The devastating Easter Sunday bombings in Sri Lanka were locally planned and executed, without direct guidance from the Islamic State militant group, investigators said.
1 St. Anthony’s Shrine A suicide blast went off at this Roman Catholic church in Kochchikade, Colombo, around 8:45 a.m. Witnesses described scenes of terror and carnage. “It was a river of blood,” said N. A. Sumanapala, a shopkeeper who works near the church. “Ash was falling like snow.”
2 Shangri-La hotel A suicide blast hit the Table One Restaurant, which was serving Easter brunch, on the hotel’s third floor just before 9 a.m. Another suicide bomb was detonated in hotel corridor.
3 Kingsbury Hotel A suicide bomb shattered windows and walls.
4 Cinnamon Grand Hotel The hotel had been blown up before, in 1984, when it was called the Hotel Lanka Oberoi.
5 Dematagoda housing complex At around 2:45 p.m., a few hours after the initial wave of bombings, a suspect who was being questioned by the police in a Colombo suburb detonated a suicide bomb, killing three officers, according to officials. Explosives were found inside, and three suspects were arrested.
6 Tropical Inn A blast occurred at this small hotel near the national zoo in Dehiwala, a suburb of Colombo later at around 2 p.m.
In the days leading up to Easter Sunday’s devastating suicide bombings that killed at least 250 people in Sri Lanka, the country’s security agencies had been closely watching a secretive cell of the national Thowheeth Jama’ath, a little-known radical Islamist organization that security officials in Sri Lanka now say carried out the attacks and may have received help from abroad. They knew the group was dangerous. They had collected intelligence on the whereabouts of its leaders in the April 11 security memo, which warned of Catholic church bombings. They had been warned even earlier by India that the group, also known by the spelling National Thowheed Jama’ath, was plotting church attacks. They knew as far back as January that radical Islamists possibly tied to the group had stockpiled weapons and detonators. And within hours of when three churches and three hotels were bombed, Sri Lankan security services swooped down on at least 24 suspects — by Tuesday the number had grown to 40 — suggesting that officials also knew exactly where the group had been operating. Why the security agencies failed to act aggressively on the information before the bombings is now an enormous question. It has been further complicated by a feud between the president and prime minister, which left the prime minister, Ranil Wickremesinghe, ignorant of the information the security agencies possessed — leading to bitter recriminations that have created a new government crisis.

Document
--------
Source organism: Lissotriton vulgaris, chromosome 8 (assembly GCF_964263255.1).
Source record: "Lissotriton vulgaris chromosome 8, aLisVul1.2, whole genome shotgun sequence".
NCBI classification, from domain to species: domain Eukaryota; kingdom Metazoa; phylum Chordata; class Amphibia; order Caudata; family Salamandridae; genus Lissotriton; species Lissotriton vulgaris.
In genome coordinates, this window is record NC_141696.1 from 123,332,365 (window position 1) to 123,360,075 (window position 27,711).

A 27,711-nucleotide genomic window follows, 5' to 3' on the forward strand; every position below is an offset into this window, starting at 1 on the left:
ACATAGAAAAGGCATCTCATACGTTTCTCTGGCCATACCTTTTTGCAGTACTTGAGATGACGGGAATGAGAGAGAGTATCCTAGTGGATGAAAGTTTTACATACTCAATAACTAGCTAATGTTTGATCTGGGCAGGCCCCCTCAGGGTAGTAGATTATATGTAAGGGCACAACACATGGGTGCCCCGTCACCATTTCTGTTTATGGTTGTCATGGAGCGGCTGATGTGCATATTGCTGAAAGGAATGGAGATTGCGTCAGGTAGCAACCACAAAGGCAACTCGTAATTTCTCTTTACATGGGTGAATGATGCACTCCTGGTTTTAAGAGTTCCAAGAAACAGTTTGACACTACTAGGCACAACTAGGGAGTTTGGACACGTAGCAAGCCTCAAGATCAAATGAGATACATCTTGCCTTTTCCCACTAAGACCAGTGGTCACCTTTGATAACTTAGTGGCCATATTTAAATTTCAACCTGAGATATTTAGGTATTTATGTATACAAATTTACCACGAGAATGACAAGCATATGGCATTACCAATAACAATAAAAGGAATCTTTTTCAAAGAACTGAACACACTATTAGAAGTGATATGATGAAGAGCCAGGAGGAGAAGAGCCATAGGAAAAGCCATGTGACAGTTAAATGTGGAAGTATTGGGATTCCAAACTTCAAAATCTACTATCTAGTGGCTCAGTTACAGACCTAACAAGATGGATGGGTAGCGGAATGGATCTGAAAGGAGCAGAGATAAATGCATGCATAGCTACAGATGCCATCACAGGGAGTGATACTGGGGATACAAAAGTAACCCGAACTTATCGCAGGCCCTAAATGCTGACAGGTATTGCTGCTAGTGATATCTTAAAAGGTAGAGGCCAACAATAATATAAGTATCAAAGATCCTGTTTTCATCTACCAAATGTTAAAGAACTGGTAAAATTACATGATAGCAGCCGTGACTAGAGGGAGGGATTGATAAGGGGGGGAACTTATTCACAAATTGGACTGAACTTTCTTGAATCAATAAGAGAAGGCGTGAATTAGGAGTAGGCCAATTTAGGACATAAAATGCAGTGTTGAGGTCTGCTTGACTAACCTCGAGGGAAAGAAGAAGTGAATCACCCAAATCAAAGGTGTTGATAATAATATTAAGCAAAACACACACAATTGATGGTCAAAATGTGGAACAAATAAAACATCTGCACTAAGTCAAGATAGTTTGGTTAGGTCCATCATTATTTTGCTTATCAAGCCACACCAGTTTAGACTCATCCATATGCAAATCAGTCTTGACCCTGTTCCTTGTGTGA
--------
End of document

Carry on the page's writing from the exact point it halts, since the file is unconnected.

Two Sri Lankan Muslim extremists learned how to build the explosive devices that killed more than 250 people in churches and hotels by studying Islamic State designs on the internet and conducting trial-and-error tests, including one that cost a bomb maker several fingers last year, people involved in the probe said.
Raids on a supposed bomb workshop and an Islamic State hide-out left at least 15 dead and brought the total arrests so far to more than 70. Around midnight, explosions and a gun battle erupted at a house in the east as security forces closed in. The military said on Saturday morning that 15 people had been killed there, including four suicide bombers who detonated their explosives.
Given Sri Lanka’s nearly thirty-year-long civil war, which ended only a decade ago with the defeat of the Tamil Tigers (Liberation Tigers of Tamil Eleam, or LTTE), government intelligence, security, and law enforcement officers were likely focused on monitoring the country’s Tamil population and preventing a resurgence or resurrection of the Tigers. Far less attention would have been focused on Sri Lanka’s small Muslim community. This inattention could have created the opportunity for a local group—perhaps with external encouragement or support—to emerge from obscurity and perpetrate such horrifically lethal attacks.